|This fine 19th century pastel portrait of the philosopher Rousseau is directly drawn from the original by La Tour now in the Musee Antoine Lecuyer, Saint Quentin, France. As the art historian Neil Jeffares observes, “a good many repetitions of La Tour’s works were made in his lifetime: some are evidently autograph…Others may be contemporary copies by unrelated artists. A substantial proportion however were probably made by pupils working under his guidance…unlike most pastellists La Tour evidently has a substantial studio and the practices and names of those involved have yet to be fully uncovered.” Certainly the skilful observation and the apparent spontaneity mark this out as an accomplished work and by an artist well aware of the techniques of La Tour.
Finished pastels emerged as a format for portraiture in France in the late 17th century and by the middle of the 18th century Maurice-Quentin de La Tour was among the most celebrated and accomplished portraitists in the medium. His considerable success led to commissions from the royal family, the court, the rich bourgeoisie and from literary, artistic and theatrical circles. Given this popularity and that of the philosopher Rousseau it is unsurprising that a keen follower of La Tour’s work created this striking version of the famous portrait, capturing as it does, the nuances of character that make it one of La Tour’s finest images.
French writer and political theorist of the Enlightenment, Rousseau’s work inspired the leaders of the French Revolution and the romantic generation. Born in Geneva in June 1712 Rousseau was initially brought up by his father, a watchmaker. He left Geneva aged 16 and travelled around France, where he met his benefactress, the Baronnesse de Warens, who gave him the education that turned him into a philosopher.Reaching Paris in 1742 he soon met Denis Diderot, another provincial man seeking literary fame. They formed the core of the intellectual group, the ‘Philosophes’. Eschewing an easy life as a popular composer, in 1750 he published his first important work ‘A Discourse on the Sciences and the Arts’ (1750). Its central theme was that man had become corrupted by society and civilisation. In 1755, he published ‘Discourse on the Origin of Inequality’. He claimed that original man, while solitary, was happy, good and free. The vices dated from the formation of societies, which brought comparisons and, with that, pride. ‘The Social Contract’ of 1762 suggested how man might recover his freedom in the future. It argued that a state based on a genuine social contract would give men real freedom in exchange for their obedience to a self-imposed law. Rousseau described his civil society as united by a general will, furthering the common interest while occasionally clashing with personal interest.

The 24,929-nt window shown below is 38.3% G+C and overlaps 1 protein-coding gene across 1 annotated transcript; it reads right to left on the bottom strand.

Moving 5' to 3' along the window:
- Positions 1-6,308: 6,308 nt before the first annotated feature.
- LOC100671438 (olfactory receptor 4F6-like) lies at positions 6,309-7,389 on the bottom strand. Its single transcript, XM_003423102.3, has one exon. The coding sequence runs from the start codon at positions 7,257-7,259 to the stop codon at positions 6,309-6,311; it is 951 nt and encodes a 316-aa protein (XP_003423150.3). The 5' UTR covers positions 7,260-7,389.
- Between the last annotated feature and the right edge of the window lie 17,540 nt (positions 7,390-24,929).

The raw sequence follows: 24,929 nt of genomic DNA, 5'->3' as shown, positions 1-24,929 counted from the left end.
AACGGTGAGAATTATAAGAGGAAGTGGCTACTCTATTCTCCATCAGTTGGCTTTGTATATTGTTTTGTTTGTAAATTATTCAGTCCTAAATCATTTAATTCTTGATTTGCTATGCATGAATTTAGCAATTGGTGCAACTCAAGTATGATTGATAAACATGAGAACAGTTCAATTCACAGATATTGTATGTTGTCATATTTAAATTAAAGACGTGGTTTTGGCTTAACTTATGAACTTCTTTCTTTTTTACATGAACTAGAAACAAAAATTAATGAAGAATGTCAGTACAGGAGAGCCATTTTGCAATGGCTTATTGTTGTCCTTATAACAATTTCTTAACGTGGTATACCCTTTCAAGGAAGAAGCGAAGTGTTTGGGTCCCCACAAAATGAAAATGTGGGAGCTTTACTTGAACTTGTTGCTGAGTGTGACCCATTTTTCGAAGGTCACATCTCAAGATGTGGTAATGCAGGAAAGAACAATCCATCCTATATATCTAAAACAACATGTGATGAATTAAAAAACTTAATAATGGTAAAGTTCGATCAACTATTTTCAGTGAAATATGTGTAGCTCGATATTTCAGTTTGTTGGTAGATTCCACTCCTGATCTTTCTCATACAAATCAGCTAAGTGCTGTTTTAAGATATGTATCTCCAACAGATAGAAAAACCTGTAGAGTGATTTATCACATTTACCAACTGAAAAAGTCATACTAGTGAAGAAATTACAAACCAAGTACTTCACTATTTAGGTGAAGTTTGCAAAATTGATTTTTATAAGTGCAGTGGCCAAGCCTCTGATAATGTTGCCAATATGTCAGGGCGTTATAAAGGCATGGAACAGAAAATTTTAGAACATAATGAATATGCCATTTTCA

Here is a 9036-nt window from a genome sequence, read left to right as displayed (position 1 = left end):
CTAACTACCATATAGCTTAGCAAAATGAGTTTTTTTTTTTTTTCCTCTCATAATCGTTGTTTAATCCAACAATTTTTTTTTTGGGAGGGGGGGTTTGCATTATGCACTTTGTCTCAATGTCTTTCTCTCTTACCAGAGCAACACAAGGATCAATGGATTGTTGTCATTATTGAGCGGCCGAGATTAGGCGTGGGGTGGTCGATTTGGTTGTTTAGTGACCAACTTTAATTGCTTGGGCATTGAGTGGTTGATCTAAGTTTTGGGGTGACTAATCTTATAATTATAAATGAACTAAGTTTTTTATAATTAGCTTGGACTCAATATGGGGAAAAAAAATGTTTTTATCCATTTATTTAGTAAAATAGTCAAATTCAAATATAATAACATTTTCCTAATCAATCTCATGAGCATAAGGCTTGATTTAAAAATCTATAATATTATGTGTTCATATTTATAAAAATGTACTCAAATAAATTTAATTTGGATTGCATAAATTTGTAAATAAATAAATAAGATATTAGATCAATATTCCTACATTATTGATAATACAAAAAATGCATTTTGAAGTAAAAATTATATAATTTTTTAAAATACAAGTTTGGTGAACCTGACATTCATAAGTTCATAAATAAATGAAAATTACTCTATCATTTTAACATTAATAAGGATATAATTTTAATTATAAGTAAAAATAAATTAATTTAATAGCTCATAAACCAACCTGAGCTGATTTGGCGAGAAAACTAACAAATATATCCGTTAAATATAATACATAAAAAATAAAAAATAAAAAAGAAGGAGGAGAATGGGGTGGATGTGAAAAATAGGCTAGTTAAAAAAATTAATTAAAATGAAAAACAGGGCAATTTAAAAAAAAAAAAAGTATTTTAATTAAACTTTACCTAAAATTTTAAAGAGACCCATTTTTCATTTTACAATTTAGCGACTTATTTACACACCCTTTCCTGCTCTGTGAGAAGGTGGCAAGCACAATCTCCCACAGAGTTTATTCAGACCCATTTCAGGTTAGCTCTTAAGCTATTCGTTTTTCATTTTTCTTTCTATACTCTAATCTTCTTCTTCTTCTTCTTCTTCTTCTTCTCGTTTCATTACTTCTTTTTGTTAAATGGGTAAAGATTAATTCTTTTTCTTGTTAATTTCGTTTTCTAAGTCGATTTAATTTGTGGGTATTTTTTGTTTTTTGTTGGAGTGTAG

Increasingly unhappy in Paris, Rousseau travelled to Montmorency. While there, he produced ‘Èmile’, a treatise on education and ‘The New Eloise’ (1761). This novel escaped the censors and was the most widely read of all his works. Its freedom with emotion was in tune with developing romanticism and won him many important fans. But it scandalised the French authorities, who burned it and ordered Rousseau’s arrest. He travelled to England, a guest of the Scottish philosopher David Hume, but grew unhappy and secretly returned to France.In his last 10 years, Rousseau wrote his ‘Confessions’, justifying himself against his opponents and died on 2 July 1778 in Ermenonville, the estate of the Marquis de Girardin, who had given him refuge.